The head of German domestic intelligence was removed from his post on Tuesday after he publicly contradicted Angela Merkel in a move widely seen as interfering in politics.
Under a compromise deal to avoid a split in Mrs Merkel’s coalition, Hans-Georg Maassen was not dismissed but will instead be moved to the interior ministry as a senior civil servant.
Mr Maassen threatened to tip Germany into a new political crisis when he publicly disputed the chancellor’s account of last month’s neo-Nazi protests in the city of Chemnitz.
Mrs Merkel’s main coalition partners, the centre-Left Social Democrats (SPD) demanded that he be sacked as head of the BfV domestic intelligence.
But Mr Maassen won the backing of Horst Seehofer, the interior minister and the leader of Mrs Merkel’s other coalition ally, the Bavarian Christian Social Union (CSU).
The face-off had threatened to end the fragile peace that has held since Mrs Merkel bested Mr Seehofer in a power struggle over migrant policy at the start of the summer, and plunge her coalition into a new crisis.
Under the compromise worked out by party leaders on Tuesday, Mr Maassen will move to the interior ministry where he will be responsible for security as a senior civil servant.
In theory it is a promotion, and comes with a payrise, but no one was left in any doubt on Tuesday that he is only getting the job so Mr Seehofer can back down without losing face.
“Horst Seehofer values Mr Maassen’s competence in matters of public security, but Mr Maassen will not be responsible for supervising the BfV at the ministry,” a terse official statement said.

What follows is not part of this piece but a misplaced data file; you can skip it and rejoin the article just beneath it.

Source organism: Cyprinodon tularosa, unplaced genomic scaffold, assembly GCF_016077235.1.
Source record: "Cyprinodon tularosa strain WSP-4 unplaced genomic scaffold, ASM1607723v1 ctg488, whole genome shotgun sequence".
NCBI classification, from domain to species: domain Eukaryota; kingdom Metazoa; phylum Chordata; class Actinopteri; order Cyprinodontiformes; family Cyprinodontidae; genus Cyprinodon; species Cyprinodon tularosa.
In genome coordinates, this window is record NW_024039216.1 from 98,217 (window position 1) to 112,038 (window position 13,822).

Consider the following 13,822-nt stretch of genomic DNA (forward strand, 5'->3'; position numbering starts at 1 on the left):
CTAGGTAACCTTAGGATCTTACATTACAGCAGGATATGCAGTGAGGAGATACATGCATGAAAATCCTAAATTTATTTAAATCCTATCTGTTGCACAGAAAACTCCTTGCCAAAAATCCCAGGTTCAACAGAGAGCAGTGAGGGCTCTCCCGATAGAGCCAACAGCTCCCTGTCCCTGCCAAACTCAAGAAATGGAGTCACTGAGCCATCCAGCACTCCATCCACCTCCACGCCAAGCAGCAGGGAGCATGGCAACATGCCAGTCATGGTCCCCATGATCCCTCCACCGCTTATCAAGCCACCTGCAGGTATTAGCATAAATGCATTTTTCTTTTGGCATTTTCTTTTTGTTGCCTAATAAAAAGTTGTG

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The row began when Mr Maassen said he had seen no evidence to support media accounts of mobs of far-Right protestors hunting foreigners through Chemnitz — directly contradicting Mrs Merkel.
The intelligence chief claimed a widely circulated video of foreigners being attacked could have been fabricate, but when challenged by MPs, admitted he had no proof to back his allegations.
A police report leaked to German television since then appears to confirm large groups of protestors were looking for foreigners to attack.
Mr Maassen also came under fire after it emerged he had held several meetings with the present and former leaders of the nationalist Alternative for Germany party (AfD).
A former AfD staffer claimed he had advised the party on how to avoid being put under intelligence surveillance — a claim Mr Maassen denies. There were even allegations he passed confidential information to the party.
It is no secret Mrs Merkel wanted to be rid of the troublesome intelligence chief, but it is thought she would have preferred to wait until after next month’s regional elections in Bavaria — which could decide Mr Seehofer’s political future.
But the SPD made it clear it was not prepared to wait.